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Review: Pearl Izumi Elite Barrier Convertable Jacket

by on November 30, 2010

From the Pearl Izumi website:

This versatile wind and water resistant shell jacket quickly converts to a vest, and features connected zip-off sleeves for ultimate convenience.
  • ELITE Barrier fabric provides superior wind protection and water resistance
  • Direct-Vent panels provide superior ventilation
  • Full length internal draft flap with zipper garage seals in warmth
  • One-hand pull elastic draw cord at waist
  • Two hand pockets and one chest pocket
  • Reflective elements for low-light visibility
  • One-piece integrated sleeve construction for ease of use and storage

Pearl Izumi Elite Barrier Convertable Jacket

My Review:

I purchased the Pearl Izumi Elite Barrier Convertable Jacket in early October for use during the cooler fall rides.  I was originally looking for a wind vest only, and was having a tough time justifying $100 for a vest alone.  The people at Race Pace Bicycles in Columbia, MD showed me this jacket, and I begrudgingly handed over a Ben Franklin for it.  I wanted yellow, but it didn’t come in my size.  This was the most useful purchase I’ve made for cycling since the bib shorts reviewed earlier.

I first began wearing this jacket only as a wind vest.  The arms zip off and remove quite easily.  There is a large mesh panel in the back of the jacket/vest that is exposed once the arms are off, and it ventilates like a dream, without causing a chill.  The two front pockets zip up to close, and down to open.  I like that arrangement.  There is a pocket at the left breast that has a similar configuration.  The added bonus to these three pockets is that they are lined with a mesh material.  When open, they add to the cooling effect, allowing wind to enter.  Closed, they are nearly seamless and cause no noticeable flapping.  The larger pocket in the back (is that really what they call the full length draft flap?) is accessible through another zippered opening to the right.  It is as large as the three pockets in my jersey, and is lined with mesh.  The pockets are designed so that when zipped closed, there is no access even from inside the jacket to the items in the pocket.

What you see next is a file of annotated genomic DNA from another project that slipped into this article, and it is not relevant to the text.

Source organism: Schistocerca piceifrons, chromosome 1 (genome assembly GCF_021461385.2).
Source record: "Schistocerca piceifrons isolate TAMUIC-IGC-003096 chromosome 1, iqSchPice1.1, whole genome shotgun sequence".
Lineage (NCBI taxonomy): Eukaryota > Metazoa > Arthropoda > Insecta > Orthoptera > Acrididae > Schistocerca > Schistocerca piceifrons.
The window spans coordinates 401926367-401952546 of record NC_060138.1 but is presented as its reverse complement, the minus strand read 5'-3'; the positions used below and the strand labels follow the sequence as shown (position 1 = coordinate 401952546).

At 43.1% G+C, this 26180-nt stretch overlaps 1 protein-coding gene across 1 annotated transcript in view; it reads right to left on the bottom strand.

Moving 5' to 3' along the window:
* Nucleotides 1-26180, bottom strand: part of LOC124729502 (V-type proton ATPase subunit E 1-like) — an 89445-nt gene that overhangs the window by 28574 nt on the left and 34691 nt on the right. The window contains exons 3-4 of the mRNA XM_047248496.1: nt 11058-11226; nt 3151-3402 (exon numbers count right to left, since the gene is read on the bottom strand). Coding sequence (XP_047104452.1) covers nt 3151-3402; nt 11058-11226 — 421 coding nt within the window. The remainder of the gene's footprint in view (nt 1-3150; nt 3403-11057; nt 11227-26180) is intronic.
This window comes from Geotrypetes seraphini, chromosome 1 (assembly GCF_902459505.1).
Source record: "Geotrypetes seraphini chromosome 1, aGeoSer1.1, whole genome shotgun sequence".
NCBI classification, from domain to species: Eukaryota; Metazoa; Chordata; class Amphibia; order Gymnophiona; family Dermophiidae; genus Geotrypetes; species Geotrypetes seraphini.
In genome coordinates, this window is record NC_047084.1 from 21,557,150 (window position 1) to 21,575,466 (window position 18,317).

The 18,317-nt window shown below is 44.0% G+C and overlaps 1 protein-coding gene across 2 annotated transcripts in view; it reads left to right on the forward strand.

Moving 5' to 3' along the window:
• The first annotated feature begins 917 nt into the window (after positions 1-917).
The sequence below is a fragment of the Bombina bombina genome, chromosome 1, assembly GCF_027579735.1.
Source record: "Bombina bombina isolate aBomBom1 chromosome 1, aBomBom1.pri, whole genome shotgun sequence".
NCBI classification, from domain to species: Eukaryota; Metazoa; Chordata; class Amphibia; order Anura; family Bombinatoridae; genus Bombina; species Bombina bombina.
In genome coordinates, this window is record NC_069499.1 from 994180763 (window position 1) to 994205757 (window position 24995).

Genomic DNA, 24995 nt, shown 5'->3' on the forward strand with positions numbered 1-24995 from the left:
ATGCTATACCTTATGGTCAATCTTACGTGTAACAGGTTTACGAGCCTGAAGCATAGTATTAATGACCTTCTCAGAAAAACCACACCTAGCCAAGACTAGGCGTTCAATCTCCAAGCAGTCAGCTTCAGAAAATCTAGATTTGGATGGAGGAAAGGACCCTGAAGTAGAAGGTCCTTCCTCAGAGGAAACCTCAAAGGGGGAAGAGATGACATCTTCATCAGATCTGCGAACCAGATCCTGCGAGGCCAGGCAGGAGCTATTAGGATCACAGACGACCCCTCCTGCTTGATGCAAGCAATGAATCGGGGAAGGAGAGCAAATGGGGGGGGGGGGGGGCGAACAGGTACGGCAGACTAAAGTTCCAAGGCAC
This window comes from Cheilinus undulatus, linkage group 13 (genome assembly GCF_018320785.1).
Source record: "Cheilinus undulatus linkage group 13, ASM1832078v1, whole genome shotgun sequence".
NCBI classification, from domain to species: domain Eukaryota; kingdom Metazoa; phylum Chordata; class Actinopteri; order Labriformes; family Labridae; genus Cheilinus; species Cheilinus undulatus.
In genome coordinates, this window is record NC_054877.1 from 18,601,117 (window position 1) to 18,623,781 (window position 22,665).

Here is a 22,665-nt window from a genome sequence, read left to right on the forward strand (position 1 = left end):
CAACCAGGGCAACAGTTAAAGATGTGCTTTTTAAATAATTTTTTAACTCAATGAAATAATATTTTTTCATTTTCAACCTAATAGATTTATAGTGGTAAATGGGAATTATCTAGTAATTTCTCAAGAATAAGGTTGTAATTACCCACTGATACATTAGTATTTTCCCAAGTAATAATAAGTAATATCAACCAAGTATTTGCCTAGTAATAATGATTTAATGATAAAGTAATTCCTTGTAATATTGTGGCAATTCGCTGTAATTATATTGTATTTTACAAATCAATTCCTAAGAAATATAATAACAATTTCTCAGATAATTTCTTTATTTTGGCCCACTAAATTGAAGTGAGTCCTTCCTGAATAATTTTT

The jacket has a draw cord at the waist that I’ve not used.  In fact, I forget it is there.

With the sleeves attached, there are 4 hook and loop fasteners to keep the back flap in place, and they do a nice job.  This back flap covers the ventilation panel in back, but there is plenty of ventilation for vigorous rides even with the sleeves on.  Note that the sleeves and back flap are one piece, making it very convenient.  A high, fabric-lined neck can be zipped to provide warmth when needed.

I’ve ridden with this jacket configured as a vest in temperatures from 60-40 degrees F., and as a jacket from 50-25 degrees F., and haven’t yet been disappointed.  Certainly, that depends on the various layers I’m wearing, but the arms in this jacket will comfortably replace the need for arm warmers or a long sleeve jersey down to about 45 degrees for me.  I’ve not tried that much below those temperatures.  Your mileage, as they say, may vary.

The jacket is well constructed.  The reflective strips do catch the light pretty well.  I’ve seen flash photos of me wearing the jacket.  I’ve had only one incident where the front zipper got caught in the fabric near the zipper, jamming it, and once I stopped, I was able to free the zipper without damaging the jacket.  I’ve washed it a dozen times and it still looks great.  A drop of water on it still beads.  I’ve not really tested it’s “water resistant” capabilities, choosing to ride with something else in the rain.

At least one other rider in the Severna Park Peloton wears this jacket, and also likes it.  I consider this jacket my “workhorse” for cool – cold weather riding.

I have not received any compensation or consideration for this review.

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